In various electronic apparatus, such as computer systems and printed circuit ("PC") boards which include logic circuitry, a backplane or "mother" board is employed. The "mother" board has a plurality of subsidiary "daughter" boards mounted thereon, usually at right angles thereto. Electrical power is provided to the "mother board" by a separate power supply, and the power supply has cables or bus bars leading to the "mother" board.

While sufficient for the purposes intended, nevertheless, these prior art arrangements are somewhat cumbersome and inconvenient and are inherently inflexible. With the advent of higher complexity and speed of data processing and increasingly dense semiconductor packaging the need for power distribution onto mother boards and even down to the daughter board level, has gradually arisen. Difficulty, however, has been encountered in adapting existing power type connectors and screw-down terminals to the electronic packaging. The large terminal lugs utilized for power suppliers of a few years age and the associated connectors heretofore used are simply too large, too cumbersome, and too difficult to use to satisfy present packaging requirements.

One means to distribute power between printed circuit boards is the programmable modular connector assembly disclosed in U.S. patent application Ser. No. 06/855,255, abandoned continued Ser. No. 07/178,786 owned by this assignee. The programmable modular connector assembly is comprised of modules which interlock with each other to form intermating halves of a connector assembly with different style modules for different power levels.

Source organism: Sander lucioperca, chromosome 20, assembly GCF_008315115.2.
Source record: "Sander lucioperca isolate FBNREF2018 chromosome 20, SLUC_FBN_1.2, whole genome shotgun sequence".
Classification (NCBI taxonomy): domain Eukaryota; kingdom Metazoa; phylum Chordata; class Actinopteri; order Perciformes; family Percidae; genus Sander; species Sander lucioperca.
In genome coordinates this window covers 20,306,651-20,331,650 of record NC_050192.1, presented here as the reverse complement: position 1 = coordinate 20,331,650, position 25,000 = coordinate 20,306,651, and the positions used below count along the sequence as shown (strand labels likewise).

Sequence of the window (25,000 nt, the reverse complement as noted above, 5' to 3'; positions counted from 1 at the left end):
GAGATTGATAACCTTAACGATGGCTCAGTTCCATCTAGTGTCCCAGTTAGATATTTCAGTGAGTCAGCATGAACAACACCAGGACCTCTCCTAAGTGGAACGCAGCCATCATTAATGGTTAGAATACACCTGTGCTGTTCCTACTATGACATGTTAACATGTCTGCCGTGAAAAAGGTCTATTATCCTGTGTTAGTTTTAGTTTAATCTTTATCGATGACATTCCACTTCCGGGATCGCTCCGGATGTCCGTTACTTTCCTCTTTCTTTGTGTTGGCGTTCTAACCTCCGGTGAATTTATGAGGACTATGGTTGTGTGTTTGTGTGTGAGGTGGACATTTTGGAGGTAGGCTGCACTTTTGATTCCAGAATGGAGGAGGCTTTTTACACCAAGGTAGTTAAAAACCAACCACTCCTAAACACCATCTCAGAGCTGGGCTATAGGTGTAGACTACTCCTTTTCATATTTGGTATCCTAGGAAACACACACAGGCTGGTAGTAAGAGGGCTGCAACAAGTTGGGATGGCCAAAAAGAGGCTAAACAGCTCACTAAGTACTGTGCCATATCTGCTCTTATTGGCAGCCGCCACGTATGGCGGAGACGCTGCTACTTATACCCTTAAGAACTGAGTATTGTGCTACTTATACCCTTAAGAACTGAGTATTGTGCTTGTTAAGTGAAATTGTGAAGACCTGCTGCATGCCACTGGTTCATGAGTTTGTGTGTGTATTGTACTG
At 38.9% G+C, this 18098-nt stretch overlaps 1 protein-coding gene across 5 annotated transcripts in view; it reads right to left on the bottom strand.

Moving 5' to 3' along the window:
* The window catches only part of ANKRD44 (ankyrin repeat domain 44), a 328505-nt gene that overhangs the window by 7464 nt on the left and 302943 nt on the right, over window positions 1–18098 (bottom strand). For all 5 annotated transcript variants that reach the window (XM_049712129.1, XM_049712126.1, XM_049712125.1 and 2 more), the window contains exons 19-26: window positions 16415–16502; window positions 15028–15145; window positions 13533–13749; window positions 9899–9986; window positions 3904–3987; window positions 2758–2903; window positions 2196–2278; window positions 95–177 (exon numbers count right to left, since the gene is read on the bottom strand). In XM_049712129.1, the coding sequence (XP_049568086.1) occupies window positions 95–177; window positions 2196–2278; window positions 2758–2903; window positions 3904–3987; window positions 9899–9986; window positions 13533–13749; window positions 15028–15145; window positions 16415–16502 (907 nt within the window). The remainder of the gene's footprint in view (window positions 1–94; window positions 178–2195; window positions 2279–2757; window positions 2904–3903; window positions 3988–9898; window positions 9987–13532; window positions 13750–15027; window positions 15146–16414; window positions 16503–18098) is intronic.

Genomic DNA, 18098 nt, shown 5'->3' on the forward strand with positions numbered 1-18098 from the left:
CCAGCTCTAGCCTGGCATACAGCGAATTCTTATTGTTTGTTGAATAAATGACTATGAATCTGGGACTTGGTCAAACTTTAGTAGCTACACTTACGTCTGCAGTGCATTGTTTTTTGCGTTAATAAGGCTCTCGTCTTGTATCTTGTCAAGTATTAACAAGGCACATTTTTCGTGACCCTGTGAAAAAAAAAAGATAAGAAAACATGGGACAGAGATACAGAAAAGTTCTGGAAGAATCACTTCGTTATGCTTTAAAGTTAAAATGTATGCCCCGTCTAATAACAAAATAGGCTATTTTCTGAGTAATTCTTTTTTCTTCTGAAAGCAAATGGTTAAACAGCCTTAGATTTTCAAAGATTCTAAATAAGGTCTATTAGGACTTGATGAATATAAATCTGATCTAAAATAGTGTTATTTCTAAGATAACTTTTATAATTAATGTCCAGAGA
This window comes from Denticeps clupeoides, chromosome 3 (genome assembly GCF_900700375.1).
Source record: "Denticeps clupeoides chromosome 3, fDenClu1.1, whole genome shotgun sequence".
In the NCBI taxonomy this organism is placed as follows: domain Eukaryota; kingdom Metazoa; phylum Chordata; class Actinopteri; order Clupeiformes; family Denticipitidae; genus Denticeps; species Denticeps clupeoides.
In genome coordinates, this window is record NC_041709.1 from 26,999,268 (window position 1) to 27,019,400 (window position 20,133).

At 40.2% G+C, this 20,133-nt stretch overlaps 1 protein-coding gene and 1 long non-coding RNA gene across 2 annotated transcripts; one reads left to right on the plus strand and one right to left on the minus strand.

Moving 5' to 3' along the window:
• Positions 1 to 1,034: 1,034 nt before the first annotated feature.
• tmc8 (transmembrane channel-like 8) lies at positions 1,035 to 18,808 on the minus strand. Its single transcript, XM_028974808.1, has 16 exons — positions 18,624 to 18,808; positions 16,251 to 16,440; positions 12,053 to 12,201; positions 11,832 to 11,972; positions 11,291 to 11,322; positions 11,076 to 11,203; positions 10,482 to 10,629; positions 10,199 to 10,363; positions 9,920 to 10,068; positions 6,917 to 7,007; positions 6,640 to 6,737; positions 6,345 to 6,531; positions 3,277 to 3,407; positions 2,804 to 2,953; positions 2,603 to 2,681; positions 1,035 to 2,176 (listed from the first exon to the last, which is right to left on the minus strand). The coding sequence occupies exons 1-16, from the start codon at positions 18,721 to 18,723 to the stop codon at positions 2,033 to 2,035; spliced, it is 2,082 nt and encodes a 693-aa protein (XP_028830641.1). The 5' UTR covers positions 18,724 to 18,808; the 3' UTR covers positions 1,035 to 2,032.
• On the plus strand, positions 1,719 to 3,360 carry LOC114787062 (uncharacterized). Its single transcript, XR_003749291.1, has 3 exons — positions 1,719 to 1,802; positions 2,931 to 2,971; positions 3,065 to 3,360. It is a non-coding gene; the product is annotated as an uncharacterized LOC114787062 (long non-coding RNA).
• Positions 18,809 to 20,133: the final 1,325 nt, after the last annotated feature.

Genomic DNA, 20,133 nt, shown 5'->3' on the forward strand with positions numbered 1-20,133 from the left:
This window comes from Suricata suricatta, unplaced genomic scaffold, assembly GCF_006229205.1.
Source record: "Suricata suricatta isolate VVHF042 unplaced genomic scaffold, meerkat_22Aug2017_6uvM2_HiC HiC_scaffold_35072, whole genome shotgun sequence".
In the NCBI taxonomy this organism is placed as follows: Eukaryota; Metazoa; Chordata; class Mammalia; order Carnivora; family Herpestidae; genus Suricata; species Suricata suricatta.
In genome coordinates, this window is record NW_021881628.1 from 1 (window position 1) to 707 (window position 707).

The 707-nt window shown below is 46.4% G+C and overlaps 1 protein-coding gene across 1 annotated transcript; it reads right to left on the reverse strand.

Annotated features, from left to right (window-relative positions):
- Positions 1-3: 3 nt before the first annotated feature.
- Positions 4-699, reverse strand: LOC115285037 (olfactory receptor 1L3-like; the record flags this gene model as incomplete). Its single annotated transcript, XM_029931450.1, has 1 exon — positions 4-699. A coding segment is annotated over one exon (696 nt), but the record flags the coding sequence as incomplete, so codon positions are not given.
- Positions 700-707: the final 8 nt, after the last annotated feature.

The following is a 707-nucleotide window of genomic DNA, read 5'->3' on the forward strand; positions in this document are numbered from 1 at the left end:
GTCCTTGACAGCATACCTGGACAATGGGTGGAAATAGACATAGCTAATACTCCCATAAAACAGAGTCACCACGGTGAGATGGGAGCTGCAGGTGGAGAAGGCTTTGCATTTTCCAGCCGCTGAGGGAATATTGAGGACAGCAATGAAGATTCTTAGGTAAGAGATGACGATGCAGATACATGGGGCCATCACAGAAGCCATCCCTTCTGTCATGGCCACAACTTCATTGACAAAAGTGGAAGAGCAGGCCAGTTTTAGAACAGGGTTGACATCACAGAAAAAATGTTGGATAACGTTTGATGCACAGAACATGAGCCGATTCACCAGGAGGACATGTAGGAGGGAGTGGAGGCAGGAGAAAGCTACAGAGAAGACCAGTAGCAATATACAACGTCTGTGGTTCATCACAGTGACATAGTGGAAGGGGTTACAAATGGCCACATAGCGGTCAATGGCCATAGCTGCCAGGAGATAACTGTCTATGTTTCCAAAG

Since these modules may include contacts that carry high current, it is desirable that means be provided in the module to assure that one's finger cannot be inserted into a module to engage the respective contacts therein.

In such a system, it is also desirable to have means to assure that the effects of manufacturing tolerances are minimized and that each of the modules are essentially self centering.